Project Description

Graph colouring is a theoretical problem within Graph Theory, where we seek to assign colours to the vertices of a graph so that no two vertices of the same colour are connected by an edge. Since colouring every vertex a different colour will easily achieve this, we are often interested in minimising the number of colours required. Colouring has many applications to scheduling problems for example the task of scheduling university examinations for thousands of students. Such a problem can be modeled by a graph in which there is a vertex for each exam, and two `exams' are connected by an edge precisely when there is a student that must sit both of them. A colouring of this graph then corresponds to a timetabling of the situation where no student must be in two places at once.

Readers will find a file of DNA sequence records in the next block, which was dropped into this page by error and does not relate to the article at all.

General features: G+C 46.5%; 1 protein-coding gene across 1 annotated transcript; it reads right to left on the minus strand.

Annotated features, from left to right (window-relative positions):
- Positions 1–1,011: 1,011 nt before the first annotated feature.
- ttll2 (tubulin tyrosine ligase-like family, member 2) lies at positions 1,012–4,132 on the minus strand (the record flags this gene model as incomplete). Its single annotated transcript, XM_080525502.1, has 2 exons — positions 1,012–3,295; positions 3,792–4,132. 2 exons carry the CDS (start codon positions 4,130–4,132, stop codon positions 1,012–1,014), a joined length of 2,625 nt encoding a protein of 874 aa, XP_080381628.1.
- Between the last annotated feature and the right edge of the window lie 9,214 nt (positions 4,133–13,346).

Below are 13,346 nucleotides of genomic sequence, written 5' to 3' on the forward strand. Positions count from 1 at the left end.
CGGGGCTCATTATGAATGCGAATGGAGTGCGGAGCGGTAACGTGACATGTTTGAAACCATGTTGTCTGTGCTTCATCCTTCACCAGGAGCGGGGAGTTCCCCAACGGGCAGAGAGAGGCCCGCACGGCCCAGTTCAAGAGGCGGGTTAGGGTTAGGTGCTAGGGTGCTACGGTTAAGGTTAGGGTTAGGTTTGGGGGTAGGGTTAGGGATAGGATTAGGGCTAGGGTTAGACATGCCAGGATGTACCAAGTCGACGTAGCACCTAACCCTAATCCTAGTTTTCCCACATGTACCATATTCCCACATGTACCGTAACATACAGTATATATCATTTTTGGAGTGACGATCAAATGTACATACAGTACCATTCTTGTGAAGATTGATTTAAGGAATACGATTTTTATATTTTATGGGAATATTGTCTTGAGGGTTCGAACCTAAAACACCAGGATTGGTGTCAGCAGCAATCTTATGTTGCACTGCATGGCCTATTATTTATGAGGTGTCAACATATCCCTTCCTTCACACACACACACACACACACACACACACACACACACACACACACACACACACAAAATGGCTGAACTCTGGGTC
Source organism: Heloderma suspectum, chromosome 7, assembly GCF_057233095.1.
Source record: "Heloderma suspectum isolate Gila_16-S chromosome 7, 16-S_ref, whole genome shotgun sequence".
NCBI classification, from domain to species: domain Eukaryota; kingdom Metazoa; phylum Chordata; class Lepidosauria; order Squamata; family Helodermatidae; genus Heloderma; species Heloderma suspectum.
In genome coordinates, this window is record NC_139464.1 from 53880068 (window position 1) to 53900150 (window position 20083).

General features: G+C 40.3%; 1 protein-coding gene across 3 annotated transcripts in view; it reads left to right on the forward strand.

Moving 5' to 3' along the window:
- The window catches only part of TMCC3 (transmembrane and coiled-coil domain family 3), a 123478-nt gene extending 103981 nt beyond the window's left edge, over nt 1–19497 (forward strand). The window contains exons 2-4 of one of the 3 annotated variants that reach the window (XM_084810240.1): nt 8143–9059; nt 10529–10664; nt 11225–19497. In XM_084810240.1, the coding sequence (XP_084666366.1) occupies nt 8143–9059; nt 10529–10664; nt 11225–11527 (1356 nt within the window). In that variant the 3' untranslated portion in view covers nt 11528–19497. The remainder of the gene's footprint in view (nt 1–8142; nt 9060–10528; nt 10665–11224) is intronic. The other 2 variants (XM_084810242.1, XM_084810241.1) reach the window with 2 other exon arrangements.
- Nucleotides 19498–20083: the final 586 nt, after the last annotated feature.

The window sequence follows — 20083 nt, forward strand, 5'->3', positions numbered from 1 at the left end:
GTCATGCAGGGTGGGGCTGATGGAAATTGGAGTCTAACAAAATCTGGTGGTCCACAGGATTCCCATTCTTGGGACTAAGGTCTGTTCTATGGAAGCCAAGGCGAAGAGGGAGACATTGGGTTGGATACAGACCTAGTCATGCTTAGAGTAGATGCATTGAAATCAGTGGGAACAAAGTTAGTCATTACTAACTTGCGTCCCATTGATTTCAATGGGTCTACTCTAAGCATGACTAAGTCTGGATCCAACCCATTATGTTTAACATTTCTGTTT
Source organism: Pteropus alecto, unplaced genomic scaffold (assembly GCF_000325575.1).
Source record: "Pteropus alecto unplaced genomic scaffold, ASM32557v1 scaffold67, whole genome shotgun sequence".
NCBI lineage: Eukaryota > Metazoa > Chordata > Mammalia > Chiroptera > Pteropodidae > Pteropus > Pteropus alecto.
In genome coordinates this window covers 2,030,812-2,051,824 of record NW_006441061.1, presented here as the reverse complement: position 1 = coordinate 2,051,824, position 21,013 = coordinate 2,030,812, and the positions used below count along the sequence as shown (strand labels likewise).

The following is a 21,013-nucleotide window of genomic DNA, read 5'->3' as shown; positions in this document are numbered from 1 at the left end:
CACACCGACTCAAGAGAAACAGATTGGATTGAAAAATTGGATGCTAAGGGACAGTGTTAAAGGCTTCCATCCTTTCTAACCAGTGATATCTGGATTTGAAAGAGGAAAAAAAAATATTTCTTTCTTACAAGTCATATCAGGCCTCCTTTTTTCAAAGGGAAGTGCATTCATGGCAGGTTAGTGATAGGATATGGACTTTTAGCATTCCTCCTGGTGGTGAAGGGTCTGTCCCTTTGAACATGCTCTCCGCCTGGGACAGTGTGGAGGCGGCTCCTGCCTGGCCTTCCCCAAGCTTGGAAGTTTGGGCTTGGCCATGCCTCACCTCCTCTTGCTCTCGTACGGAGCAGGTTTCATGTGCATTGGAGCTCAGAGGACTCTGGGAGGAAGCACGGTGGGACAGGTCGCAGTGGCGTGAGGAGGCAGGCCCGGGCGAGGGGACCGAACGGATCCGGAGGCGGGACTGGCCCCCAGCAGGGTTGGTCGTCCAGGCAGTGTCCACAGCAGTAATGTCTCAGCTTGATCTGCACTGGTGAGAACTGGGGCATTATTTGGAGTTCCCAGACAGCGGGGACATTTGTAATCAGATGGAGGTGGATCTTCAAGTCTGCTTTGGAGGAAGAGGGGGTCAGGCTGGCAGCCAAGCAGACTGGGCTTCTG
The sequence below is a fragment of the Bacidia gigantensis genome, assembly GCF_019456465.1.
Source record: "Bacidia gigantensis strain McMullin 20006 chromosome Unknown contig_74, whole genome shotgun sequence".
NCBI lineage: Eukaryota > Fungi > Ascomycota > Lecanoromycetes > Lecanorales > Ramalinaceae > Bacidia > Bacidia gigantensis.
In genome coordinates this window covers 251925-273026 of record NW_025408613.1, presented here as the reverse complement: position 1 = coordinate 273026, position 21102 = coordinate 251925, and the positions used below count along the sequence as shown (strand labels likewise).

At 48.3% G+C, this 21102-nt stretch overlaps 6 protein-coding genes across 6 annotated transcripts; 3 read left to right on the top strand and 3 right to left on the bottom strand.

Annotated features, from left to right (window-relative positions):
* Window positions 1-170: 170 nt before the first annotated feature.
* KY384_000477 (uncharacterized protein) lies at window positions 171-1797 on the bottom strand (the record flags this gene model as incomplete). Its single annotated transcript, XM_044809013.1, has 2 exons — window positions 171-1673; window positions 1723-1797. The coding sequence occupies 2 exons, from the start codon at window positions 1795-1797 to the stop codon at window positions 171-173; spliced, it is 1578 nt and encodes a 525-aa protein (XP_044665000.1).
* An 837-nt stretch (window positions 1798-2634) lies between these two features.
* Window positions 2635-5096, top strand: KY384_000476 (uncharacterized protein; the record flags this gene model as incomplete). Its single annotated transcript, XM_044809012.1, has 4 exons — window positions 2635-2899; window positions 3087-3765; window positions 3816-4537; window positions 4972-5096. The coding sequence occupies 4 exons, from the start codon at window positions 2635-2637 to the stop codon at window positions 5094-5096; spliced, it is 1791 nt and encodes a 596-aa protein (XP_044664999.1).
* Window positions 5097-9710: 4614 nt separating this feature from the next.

Graph colouring is in general an NP-complete problem, meaning there is likely to be no polynomial time algorithm to find a colouring, or to find the smallest number of colours required. However many approximate algorithms exist, which generally perform well on real world scheduling instances. The minimal aims of this project are:

  • To understand the relationship between scheduling problems and graph colourings.
  • To understand several colouring algorithms, their strengths and weaknesses.
  • To implement an agreed colouring algorithm (e.g RLF [2]) to solve scheduling instances.
To obtain high marks groups should complete one or more of the following tasks, or another agreed extension.
  • Modify the program to solve timetabling problems with additional real world constraints.
  • Modify the program to generate an html directory of individual students timetables.
It will be beneficial, though not necessary, to have taken the course 01227 Graph Theory (or to take it simultaneously).

References

[1] A Touch of Color: Graph Coloring.

[2] Frank Thomson Leighton. A graph coloring algorithm for large scheduling problems. JOURNAL OF RESEARCH of the National Bureau of Standards, 1979

Optagelsesbegrænsning: maks. 3 grupper